Breaking your thumb is a pretty serious deal for a professional pianist. The copy I have of Nils Frahm’s ‘Screws’ comes with a rather heartfelt letter:
“Playing piano, and playing it for wonderful people is the greatest joy I can imagine. For a couple of days, I felt this could all be over.”
It must be unsettling – the dawning realisation that something so simple will put your career on hold for a time, especially for an artist as prolific as Frahm. A mere month must seem a lifetime when you’d released two critically acclaimed LP’s in three years alongside countless collaborations, a handful of EPs and an endless touring schedule.
“That day I was sitting in the emergency room, feeling rather dizzy while thinking of all a zillion shows coming up and all the people involved. I realised in that moment how busy things had become.”
However, falling out of a bunk-bed in your studio is not the most dignified way to make yourself out of work. That someone who works so hard is brought down by sleeping in his workplace is almost darkly comedic from an outside perspective, but must be endlessly annoying to the victim.
So here we have ‘Screws’ - a free download mini-album from Frahm on Erased Tapes - played by the frustrated and damaged ‘9-finger Nils’. Vowing to record a song every night with his cast on, Frahm has produced a harmonious nine tracks of a delicate, sparse intensity.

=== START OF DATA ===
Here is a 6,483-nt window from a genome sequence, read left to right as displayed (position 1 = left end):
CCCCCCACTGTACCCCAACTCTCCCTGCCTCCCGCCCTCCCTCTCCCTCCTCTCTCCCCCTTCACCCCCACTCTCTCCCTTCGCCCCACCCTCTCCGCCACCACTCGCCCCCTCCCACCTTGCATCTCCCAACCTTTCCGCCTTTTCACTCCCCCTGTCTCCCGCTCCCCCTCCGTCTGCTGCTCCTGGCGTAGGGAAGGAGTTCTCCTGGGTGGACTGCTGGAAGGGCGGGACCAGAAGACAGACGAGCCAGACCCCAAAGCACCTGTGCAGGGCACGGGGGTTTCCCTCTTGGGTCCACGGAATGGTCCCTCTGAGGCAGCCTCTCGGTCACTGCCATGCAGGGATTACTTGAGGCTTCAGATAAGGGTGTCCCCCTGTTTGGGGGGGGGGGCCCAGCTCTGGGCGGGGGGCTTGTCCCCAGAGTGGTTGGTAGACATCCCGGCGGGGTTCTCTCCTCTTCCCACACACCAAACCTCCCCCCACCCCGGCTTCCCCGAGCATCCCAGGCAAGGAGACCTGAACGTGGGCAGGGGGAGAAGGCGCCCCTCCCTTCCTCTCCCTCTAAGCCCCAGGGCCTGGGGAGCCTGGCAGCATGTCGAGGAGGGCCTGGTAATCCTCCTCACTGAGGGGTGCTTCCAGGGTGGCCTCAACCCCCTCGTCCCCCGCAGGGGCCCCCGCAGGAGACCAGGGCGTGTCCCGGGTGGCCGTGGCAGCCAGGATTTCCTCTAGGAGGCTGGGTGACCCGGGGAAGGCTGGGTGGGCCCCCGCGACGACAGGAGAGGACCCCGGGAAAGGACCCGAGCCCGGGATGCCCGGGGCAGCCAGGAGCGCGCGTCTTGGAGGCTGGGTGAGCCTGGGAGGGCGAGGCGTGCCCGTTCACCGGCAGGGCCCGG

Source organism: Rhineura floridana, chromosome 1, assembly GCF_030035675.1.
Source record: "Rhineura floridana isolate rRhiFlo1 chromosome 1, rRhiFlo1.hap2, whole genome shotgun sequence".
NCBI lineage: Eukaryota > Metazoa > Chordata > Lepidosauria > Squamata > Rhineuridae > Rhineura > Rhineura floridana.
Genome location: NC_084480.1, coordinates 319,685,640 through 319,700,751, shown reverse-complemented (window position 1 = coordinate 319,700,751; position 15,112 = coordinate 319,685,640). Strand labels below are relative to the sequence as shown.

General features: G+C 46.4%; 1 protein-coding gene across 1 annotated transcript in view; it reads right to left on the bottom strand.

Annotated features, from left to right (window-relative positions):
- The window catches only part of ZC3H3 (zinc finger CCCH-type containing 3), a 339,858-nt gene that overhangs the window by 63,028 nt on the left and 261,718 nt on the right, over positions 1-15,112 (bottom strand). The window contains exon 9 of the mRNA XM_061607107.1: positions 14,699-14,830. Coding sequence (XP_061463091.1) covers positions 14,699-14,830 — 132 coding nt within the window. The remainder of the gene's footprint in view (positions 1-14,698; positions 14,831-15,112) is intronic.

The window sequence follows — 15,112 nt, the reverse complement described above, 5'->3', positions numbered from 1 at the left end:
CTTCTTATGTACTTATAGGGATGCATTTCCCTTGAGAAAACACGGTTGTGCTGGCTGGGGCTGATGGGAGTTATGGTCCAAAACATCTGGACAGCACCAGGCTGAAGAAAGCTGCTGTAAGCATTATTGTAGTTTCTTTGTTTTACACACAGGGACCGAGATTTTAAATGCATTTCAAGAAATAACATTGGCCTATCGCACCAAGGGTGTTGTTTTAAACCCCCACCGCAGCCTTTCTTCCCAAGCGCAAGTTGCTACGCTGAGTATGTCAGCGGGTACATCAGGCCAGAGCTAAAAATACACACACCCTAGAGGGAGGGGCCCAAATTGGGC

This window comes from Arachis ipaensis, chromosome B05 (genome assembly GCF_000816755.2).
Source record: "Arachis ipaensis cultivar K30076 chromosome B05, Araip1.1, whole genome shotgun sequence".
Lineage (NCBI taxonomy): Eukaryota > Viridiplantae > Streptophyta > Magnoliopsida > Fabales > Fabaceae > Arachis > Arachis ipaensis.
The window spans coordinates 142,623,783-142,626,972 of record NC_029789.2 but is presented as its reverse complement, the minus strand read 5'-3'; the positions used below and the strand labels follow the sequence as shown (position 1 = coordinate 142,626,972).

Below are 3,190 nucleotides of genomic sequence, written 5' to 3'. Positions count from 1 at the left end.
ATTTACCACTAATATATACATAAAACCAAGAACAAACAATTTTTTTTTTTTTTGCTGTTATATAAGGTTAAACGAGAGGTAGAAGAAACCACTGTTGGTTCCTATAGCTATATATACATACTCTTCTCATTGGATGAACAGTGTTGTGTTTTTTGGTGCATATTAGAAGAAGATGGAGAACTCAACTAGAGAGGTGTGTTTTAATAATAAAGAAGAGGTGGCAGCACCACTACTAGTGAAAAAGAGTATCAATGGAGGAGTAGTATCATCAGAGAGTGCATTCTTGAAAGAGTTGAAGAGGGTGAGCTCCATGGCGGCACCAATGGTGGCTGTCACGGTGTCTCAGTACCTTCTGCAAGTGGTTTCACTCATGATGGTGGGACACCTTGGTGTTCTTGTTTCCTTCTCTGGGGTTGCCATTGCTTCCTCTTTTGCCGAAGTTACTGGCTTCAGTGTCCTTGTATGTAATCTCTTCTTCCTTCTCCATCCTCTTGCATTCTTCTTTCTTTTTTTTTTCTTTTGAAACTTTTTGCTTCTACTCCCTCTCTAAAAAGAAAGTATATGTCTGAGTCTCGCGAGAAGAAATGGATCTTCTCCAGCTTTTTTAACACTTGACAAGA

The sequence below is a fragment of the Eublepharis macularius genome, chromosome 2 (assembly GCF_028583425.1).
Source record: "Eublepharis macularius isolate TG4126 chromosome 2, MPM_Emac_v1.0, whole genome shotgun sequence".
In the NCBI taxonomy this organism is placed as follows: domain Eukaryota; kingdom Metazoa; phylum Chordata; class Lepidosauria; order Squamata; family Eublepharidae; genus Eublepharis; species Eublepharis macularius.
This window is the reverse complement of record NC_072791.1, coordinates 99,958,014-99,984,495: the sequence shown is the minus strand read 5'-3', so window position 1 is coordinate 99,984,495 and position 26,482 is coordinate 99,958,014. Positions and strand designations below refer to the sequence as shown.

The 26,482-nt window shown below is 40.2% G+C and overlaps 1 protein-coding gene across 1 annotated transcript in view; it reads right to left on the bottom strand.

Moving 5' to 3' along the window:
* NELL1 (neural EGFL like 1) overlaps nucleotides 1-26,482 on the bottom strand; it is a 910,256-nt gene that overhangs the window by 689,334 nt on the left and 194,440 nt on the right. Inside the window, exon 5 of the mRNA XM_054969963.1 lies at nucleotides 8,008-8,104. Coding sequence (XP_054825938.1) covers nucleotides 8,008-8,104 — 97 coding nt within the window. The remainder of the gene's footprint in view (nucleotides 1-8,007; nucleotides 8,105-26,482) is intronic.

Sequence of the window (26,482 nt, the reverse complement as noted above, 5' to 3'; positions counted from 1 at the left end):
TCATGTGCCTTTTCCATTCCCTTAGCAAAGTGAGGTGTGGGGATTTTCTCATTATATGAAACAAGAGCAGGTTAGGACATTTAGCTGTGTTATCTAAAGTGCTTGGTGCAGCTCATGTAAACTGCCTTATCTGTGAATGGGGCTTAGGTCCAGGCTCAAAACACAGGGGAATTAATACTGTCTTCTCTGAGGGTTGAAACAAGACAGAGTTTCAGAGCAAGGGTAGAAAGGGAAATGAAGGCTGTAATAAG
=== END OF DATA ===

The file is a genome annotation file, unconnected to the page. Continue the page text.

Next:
His anger and sadness hasn’t complicated his music, it hasn’t increased the pace or added violence. In fact, it’s tempered his playing to a crawl, removed the bustle of his elastic playing and left holes for imagined notes, too painful to thumb. It’s a tremendously melancholic record, the most sensitive Frahm has produced to date. The magnanimous chamber echo of 2009’s The Bells and the subtle layering of 2011’s ‘Felt’ are reduced to whispers and small spaces. Each song is a simple piano piece, with any embellishments left to future work.
Fortunately, the despondent mood doesn’t translate as coldness. The pieces are sad for certain, but Frahm’s piano is rich and warm, the space close and the dynamics intimate. Hearing the room’s ambience and nuances of the movement as much as the playing are key to his sound, but ‘Screws’ has moved into a very personal territory, being an almost voyeuristic recording of a man playing at home in the evening. Frahm’s right hand shimmers more than sparkles and his bass clef provides a soft sonic bedding for his broken-digit laments.
Obviously the context has coloured my opinion, but I can’t say that I see that as a negative. Understanding its simplicity beforehand is rewarding for the listener. It’s a rounded, warm collection perfect for when the weather seems increasingly sharp and cold.
‘Screws’ is available as a free download, but you can pre-order a CD/Vinyl for December 3rd.
Review by Sam Hill